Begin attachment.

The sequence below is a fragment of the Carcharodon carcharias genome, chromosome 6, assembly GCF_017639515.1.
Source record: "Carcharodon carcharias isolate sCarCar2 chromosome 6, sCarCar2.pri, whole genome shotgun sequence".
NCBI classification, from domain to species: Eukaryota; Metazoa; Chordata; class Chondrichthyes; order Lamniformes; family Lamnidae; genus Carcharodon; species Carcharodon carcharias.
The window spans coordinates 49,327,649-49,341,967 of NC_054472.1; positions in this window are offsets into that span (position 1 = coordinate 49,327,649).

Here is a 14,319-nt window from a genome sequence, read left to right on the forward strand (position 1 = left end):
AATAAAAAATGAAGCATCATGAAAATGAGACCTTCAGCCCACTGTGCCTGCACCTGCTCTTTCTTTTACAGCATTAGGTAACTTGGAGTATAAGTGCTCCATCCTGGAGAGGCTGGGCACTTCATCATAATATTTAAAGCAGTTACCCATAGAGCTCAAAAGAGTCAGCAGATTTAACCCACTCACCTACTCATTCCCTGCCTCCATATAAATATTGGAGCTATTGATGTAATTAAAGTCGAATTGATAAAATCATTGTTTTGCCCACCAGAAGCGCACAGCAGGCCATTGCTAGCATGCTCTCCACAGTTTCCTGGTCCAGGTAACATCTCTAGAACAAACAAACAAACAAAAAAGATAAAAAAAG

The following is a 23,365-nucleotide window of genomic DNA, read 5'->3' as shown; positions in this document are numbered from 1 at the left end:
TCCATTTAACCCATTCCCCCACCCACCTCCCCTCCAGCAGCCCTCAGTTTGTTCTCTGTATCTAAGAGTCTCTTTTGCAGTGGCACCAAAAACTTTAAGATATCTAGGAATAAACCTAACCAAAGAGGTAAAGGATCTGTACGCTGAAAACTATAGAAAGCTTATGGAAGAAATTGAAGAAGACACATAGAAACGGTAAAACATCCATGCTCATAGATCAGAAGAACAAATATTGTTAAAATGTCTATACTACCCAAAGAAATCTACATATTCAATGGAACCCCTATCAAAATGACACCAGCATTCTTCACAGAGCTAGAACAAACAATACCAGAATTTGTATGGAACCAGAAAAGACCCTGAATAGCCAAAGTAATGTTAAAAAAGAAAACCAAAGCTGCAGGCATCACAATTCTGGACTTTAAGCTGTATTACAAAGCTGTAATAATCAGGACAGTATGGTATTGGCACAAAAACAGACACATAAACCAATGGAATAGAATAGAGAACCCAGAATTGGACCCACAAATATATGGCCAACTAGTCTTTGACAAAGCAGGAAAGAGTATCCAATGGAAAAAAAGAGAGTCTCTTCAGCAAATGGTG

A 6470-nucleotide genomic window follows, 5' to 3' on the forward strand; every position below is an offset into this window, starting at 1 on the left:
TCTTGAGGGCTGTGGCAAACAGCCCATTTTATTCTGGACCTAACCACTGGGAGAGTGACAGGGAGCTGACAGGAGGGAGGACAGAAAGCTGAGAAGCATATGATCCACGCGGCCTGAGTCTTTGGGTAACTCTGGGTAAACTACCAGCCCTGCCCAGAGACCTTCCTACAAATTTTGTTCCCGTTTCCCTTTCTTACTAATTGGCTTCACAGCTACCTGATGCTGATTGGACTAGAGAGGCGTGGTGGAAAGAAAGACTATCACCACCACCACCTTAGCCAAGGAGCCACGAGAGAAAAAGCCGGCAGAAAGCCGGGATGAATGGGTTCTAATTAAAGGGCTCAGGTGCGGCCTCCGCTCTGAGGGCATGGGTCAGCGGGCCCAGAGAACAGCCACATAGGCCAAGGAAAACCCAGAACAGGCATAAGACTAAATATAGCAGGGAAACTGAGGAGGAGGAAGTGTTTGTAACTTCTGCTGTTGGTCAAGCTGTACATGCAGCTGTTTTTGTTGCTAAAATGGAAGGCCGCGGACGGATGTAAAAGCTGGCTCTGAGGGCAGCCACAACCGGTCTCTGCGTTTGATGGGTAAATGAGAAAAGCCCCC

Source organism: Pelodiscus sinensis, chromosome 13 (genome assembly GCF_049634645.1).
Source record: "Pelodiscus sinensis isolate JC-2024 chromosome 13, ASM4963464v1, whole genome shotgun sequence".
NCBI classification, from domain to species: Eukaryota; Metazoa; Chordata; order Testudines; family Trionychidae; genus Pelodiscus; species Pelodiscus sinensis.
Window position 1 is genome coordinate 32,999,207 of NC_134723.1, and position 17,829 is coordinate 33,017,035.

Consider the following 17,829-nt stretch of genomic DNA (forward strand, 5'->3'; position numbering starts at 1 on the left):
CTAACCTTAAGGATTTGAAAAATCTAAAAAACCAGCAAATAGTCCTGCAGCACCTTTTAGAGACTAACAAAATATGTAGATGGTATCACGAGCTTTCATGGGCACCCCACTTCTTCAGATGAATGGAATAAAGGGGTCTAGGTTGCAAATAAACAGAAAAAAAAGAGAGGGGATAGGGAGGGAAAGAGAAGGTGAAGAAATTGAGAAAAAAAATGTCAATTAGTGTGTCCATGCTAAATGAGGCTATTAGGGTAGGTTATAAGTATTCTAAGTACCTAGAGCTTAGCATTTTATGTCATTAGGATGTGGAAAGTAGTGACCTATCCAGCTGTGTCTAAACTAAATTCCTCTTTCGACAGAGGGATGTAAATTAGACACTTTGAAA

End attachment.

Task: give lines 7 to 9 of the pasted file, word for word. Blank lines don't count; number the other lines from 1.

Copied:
The following is a 23,365-nucleotide window of genomic DNA, read 5'->3' as shown; positions in this document are numbered from 1 at the left end:
TCCATTTAACCCATTCCCCCACCCACCTCCCCTCCAGCAGCCCTCAGTTTGTTCTCTGTATCTAAGAGTCTCTTTTGCAGTGGCACCAAAAACTTTAAGATATCTAGGAATAAACCTAACCAAAGAGGTAAAGGATCTGTACGCTGAAAACTATAGAAAGCTTATGGAAGAAATTGAAGAAGACACATAGAAACGGTAAAACATCCATGCTCATAGATCAGAAGAACAAATATTGTTAAAATGTCTATACTACCCAAAGAAATCTACATATTCAATGGAACCCCTATCAAAATGACACCAGCATTCTTCACAGAGCTAGAACAAACAATACCAGAATTTGTATGGAACCAGAAAAGACCCTGAATAGCCAAAGTAATGTTAAAAAAGAAAACCAAAGCTGCAGGCATCACAATTCTGGACTTTAAGCTGTATTACAAAGCTGTAATAATCAGGACAGTATGGTATTGGCACAAAAACAGACACATAAACCAATGGAATAGAATAGAGAACCCAGAATTGGACCCACAAATATATGGCCAACTAGTCTTTGACAAAGCAGGAAAGAGTATCCAATGGAAAAAAAGAGAGTCTCTTCAGCAAATGGTG

A 6470-nucleotide genomic window follows, 5' to 3' on the forward strand; every position below is an offset into this window, starting at 1 on the left: